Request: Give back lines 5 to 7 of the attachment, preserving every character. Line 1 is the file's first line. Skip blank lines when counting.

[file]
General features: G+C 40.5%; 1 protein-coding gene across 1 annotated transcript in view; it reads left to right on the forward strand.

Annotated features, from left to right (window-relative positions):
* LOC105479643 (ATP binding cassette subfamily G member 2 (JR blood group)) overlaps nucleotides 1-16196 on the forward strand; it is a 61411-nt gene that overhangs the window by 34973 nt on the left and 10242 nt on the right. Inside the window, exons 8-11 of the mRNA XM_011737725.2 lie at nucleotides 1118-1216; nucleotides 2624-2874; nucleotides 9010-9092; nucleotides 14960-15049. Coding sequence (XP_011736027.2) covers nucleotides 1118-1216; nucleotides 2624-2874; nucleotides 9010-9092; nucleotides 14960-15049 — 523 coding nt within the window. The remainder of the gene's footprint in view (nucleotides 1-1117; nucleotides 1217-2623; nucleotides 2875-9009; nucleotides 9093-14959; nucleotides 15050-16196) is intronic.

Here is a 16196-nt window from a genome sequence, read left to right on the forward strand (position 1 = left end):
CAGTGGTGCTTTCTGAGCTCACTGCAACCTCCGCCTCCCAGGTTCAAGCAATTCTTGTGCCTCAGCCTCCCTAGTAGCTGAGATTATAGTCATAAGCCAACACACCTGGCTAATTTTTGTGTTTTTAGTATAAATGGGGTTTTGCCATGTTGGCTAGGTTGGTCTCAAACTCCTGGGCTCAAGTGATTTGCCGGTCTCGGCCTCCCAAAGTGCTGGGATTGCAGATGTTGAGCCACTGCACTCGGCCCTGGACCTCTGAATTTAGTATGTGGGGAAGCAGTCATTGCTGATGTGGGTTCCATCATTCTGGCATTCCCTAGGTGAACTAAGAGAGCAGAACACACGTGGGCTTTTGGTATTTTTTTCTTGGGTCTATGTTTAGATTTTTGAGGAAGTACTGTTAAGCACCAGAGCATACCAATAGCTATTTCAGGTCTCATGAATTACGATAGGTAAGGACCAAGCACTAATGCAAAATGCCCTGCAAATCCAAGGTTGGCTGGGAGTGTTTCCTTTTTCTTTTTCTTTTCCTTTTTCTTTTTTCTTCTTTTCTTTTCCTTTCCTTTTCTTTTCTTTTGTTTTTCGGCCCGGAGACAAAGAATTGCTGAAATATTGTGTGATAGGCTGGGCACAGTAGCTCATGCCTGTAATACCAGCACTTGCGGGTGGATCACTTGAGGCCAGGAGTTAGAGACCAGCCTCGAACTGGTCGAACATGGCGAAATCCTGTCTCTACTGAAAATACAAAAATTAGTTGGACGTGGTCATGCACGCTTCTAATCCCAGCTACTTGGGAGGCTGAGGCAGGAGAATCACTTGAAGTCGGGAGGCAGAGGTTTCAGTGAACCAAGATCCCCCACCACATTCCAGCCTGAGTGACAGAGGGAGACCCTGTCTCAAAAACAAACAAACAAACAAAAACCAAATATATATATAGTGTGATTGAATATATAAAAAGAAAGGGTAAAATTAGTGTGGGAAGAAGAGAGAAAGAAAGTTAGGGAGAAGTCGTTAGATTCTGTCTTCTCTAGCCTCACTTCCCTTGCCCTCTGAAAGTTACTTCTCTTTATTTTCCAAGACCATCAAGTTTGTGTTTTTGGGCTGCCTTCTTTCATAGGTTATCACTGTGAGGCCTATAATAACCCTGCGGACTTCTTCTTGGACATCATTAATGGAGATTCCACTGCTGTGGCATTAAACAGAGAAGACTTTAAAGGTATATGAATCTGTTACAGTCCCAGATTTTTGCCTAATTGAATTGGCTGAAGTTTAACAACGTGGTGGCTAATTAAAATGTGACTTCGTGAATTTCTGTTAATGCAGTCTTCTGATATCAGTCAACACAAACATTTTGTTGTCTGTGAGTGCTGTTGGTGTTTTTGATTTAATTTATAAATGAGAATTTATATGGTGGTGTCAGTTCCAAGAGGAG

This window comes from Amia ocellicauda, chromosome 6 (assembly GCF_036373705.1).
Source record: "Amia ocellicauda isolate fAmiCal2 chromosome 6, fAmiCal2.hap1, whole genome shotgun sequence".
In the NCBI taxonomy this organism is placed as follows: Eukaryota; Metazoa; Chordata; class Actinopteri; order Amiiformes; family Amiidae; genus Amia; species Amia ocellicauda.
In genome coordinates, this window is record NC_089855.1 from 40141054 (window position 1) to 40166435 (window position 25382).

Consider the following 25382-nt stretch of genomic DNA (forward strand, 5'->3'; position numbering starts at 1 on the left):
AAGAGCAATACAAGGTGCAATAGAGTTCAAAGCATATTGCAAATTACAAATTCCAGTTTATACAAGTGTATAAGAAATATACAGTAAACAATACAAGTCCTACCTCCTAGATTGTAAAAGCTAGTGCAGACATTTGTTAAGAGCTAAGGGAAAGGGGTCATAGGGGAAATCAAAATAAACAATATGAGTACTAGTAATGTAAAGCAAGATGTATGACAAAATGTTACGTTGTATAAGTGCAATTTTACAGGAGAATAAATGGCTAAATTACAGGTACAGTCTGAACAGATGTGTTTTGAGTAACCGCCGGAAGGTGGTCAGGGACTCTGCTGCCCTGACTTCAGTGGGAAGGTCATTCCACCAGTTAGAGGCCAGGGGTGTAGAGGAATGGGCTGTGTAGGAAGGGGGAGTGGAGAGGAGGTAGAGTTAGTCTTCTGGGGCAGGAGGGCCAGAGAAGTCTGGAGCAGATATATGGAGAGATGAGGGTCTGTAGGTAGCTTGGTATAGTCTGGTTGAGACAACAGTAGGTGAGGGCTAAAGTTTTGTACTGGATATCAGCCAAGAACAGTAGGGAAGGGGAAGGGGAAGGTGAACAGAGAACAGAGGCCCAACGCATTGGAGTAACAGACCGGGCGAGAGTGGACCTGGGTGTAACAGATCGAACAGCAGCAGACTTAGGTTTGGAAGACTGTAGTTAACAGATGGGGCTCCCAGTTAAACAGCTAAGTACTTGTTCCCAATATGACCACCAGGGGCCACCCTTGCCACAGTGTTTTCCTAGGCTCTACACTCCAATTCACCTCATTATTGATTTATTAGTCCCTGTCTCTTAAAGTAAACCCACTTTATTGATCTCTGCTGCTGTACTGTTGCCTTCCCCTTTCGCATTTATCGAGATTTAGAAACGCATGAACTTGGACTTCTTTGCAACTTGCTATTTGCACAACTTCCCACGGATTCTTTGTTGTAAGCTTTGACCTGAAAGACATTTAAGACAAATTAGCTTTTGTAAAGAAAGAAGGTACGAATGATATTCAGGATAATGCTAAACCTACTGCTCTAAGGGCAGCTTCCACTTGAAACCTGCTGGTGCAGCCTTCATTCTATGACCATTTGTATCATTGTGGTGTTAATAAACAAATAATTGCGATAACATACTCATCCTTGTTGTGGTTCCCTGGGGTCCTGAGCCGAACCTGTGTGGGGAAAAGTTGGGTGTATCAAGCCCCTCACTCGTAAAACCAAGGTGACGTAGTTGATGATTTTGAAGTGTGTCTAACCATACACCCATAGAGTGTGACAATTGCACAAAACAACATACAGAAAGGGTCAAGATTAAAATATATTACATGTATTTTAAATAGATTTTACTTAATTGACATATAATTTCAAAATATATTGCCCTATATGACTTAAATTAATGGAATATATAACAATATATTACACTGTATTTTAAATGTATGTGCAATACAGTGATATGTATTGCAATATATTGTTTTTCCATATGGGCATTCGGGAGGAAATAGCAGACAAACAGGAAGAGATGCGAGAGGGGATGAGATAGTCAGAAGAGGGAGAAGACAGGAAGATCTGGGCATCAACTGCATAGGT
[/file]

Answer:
CAGTGGTGCTTTCTGAGCTCACTGCAACCTCCGCCTCCCAGGTTCAAGCAATTCTTGTGCCTCAGCCTCCCTAGTAGCTGAGATTATAGTCATAAGCCAACACACCTGGCTAATTTTTGTGTTTTTAGTATAAATGGGGTTTTGCCATGTTGGCTAGGTTGGTCTCAAACTCCTGGGCTCAAGTGATTTGCCGGTCTCGGCCTCCCAAAGTGCTGGGATTGCAGATGTTGAGCCACTGCACTCGGCCCTGGACCTCTGAATTTAGTATGTGGGGAAGCAGTCATTGCTGATGTGGGTTCCATCATTCTGGCATTCCCTAGGTGAACTAAGAGAGCAGAACACACGTGGGCTTTTGGTATTTTTTTCTTGGGTCTATGTTTAGATTTTTGAGGAAGTACTGTTAAGCACCAGAGCATACCAATAGCTATTTCAGGTCTCATGAATTACGATAGGTAAGGACCAAGCACTAATGCAAAATGCCCTGCAAATCCAAGGTTGGCTGGGAGTGTTTCCTTTTTCTTTTTCTTTTCCTTTTTCTTTTTTCTTCTTTTCTTTTCCTTTCCTTTTCTTTTCTTTTGTTTTTCGGCCCGGAGACAAAGAATTGCTGAAATATTGTGTGATAGGCTGGGCACAGTAGCTCATGCCTGTAATACCAGCACTTGCGGGTGGATCACTTGAGGCCAGGAGTTAGAGACCAGCCTCGAACTGGTCGAACATGGCGAAATCCTGTCTCTACTGAAAATACAAAAATTAGTTGGACGTGGTCATGCACGCTTCTAATCCCAGCTACTTGGGAGGCTGAGGCAGGAGAATCACTTGAAGTCGGGAGGCAGAGGTTTCAGTGAACCAAGATCCCCCACCACATTCCAGCCTGAGTGACAGAGGGAGACCCTGTCTCAAAAACAAACAAACAAACAAAAACCAAATATATATATAGTGTGATTGAATATATAAAAAGAAAGGGTAAAATTAGTGTGGGAAGAAGAGAGAAAGAAAGTTAGGGAGAAGTCGTTAGATTCTGTCTTCTCTAGCCTCACTTCCCTTGCCCTCTGAAAGTTACTTCTCTTTATTTTCCAAGACCATCAAGTTTGTGTTTTTGGGCTGCCTTCTTTCATAGGTTATCACTGTGAGGCCTATAATAACCCTGCGGACTTCTTCTTGGACATCATTAATGGAGATTCCACTGCTGTGGCATTAAACAGAGAAGACTTTAAAGGTATATGAATCTGTTACAGTCCCAGATTTTTGCCTAATTGAATTGGCTGAAGTTTAACAACGTGGTGGCTAATTAAAATGTGACTTCGTGAATTTCTGTTAATGCAGTCTTCTGATATCAGTCAACACAAACATTTTGTTGTCTGTGAGTGCTGTTGGTGTTTTTGATTTAATTTATAAATGAGAATTTATATGGTGGTGTCAGTTCCAAGAGGAG

This window comes from Amia ocellicauda, chromosome 6 (assembly GCF_036373705.1).
Source record: "Amia ocellicauda isolate fAmiCal2 chromosome 6, fAmiCal2.hap1, whole genome shotgun sequence".